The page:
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Sharpen Kids’ Knife Skills With This Surprising Fruit Ratatouille

You may not think of eggplant as fruit, but scientifically (and in this recipe), it makes the cut.


When you think of fruit, what pops into your mind? Apples, oranges, and grapes? These are all terrific examples, but what about tomatoes, squash, and bell peppers? Yup, those are all fruit, too! In our Kitchen Academy box “Fruit: From Apple to Zucchini,” kids will develop their knife skills on what we like to call sneaky fruit—like zucchini and eggplant—while making a savory ratatouille.

Here are a few teachable tips from this lesson:

Fruit or veg?

In botany—the science of studying plants—a fruit is the fertilized ovary of flowering plants that contain the seeds of that plant. Vegetables are the other parts—leaves, stems, and roots. So while we usually refer to eggplant, squash, zucchini, bell pepper, and tomatoes as vegetables, in this recipe they are all scientifically classified as fruit! Only the onion and garlic are technically vegetables. Other fruit you may not think of as fruit includes beans, peanuts, cucumbers, and corn.


Ratatouille, besides being an adorable movie, is a traditional dish from the Provence region in France. Simple, nutritious, and wonderfully tasty, it gets its deep flavor from slowly cooking fresh fruit and vegetables with olive oil. We often think of French cooking as fancy and often heavy—ratatouille proves that this is not always the case!

Knife sense

As kids are learning how to safely and confidently use a knife, it’s important to encourage them to go slowly and stay in control. Speed comes later. Have them stand up straight and hold the knife firmly with all their fingers curled around the handle, close to the blade, and the back of their cutting hand facing the ceiling. The hand steadying the food on the cutting board should be in what is often called “the claw:” Their fingers should be pointing straight down and very slightly curved under, with their fingertips gripping the food. Their thumb should always be tucked behind their fingers. And remember: when the knife is moving, their eyes are on the food they’re cutting.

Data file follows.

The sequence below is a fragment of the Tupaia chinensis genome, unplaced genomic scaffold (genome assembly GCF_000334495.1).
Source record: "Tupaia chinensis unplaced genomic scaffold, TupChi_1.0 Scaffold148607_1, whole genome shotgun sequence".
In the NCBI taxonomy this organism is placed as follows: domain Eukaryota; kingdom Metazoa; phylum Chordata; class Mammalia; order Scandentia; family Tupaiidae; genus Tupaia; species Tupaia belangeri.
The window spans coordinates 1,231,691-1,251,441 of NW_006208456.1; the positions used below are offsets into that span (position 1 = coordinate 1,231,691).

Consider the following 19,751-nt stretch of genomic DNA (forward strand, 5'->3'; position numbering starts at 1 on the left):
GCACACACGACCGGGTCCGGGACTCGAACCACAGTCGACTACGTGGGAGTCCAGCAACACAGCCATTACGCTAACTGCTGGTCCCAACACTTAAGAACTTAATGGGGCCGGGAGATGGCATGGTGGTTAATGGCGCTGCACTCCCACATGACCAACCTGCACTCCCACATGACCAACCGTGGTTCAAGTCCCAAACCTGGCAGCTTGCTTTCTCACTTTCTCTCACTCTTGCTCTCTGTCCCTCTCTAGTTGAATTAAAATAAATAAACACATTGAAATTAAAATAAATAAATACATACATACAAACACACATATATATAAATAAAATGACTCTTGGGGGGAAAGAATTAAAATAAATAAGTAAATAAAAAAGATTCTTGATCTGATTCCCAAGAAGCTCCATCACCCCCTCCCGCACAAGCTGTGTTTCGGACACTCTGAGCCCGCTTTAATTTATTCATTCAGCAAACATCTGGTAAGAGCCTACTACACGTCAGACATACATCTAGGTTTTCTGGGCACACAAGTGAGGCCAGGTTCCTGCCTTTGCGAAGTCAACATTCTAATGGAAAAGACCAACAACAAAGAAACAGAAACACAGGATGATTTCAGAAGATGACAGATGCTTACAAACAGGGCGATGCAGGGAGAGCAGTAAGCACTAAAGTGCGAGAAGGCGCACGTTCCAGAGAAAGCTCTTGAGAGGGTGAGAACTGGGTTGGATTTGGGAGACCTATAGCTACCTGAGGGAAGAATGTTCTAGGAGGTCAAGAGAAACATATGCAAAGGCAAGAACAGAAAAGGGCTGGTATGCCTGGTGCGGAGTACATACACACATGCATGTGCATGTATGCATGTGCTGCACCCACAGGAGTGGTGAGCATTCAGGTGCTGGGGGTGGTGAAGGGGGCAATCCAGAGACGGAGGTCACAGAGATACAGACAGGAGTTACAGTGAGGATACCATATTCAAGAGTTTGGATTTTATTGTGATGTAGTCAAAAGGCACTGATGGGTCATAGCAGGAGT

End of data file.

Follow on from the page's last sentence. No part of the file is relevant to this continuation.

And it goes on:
Unlock your child's self-reliance with skills that will keep them cooking real  food for life with our Kitchen Academy kit, delivered right to your door!

Oven-Roasted Fruit Ratatouille

This recipe comes from our Kitchen Academy kit “Fruit: From Apple to Zucchini”—and the directions aim, as you’ll see, at building kids’ knife-skills. Adult supervision is required, and a few steps will require grown-up hands. But for the most part, this recipe is written for the little sous in your life!



  • 1 medium eggplant
  • 1 medium yellow (summer) squash
  • 1 medium zucchini
  • 1 medium red bell pepper
  • 1 medium red onion
  • 3 garlic cloves
  • One 10-ounce container cherry tomatoes
  • ½ cup extra-virgin olive oil
  • 1 ½ teaspoons kosher salt
  • ½ teaspoon freshly ground black pepper
  • ½ teaspoon dried thyme
  • Small handful fresh basil leaves
  • Salsa, sour cream, or guacamole (optional, for serving)


  1. Step 1

    Preheat the oven to 375°F. Cut the top and bottom off of the eggplant, then slice it in half lengthwise. Cut each half into long, 1-inch wide strips, then slice across the strips to create 1-inch chunks. If some of the chunks are much larger than 1 inch cubes, cut them down so that all the pieces are about the same size. Transfer the pieces to the baking dish.

  2. Step 2

    Trim the tops and bottoms off of the yellow squash and the zucchini. Slice them in half lengthwise, and then slice lengthwise into quarters; you’ll have 4 long slices each of the squash and zucchini. Cut the pieces into 1-inch chunks. Transfer to the baking dish with the eggplant.

  3. Step 3

    Cut the bell pepper in half and remove the stem and seeds. You can use your fingers to remove the pith (the soft white part) from the inside. Slice the pepper into ½-inch wide strips and add to the baking dish.

  4. Step 4

    Peel the red onion and cut it in half lengthwise, then cut lengthwise into quarters. Slice each quarter into ½-inch thick slices and add to the baking dish.

  5. Step 5

    Carefully slice the garlic cloves as thinly as you can. (An adult might prefer to do this.) Add the garlic to the baking dish along with the whole cherry tomatoes.

  6. Step 6

    Pour the olive oil over the fruits and vegetables, add the salt, black pepper, and thyme, and toss it all together until everything is evenly coated.

  7. Step 7

    Ask an adult to transfer the dish to the oven. Roast for about 1 hour and 10 minutes, stirring every 20 minutes, until the fruits are super soft and lightly browned.

  8. Step 8

    Use your hands to gently tear the basil leaves into pieces and sprinkle over the ratatouille. Serve warm, at room temperature, or cold.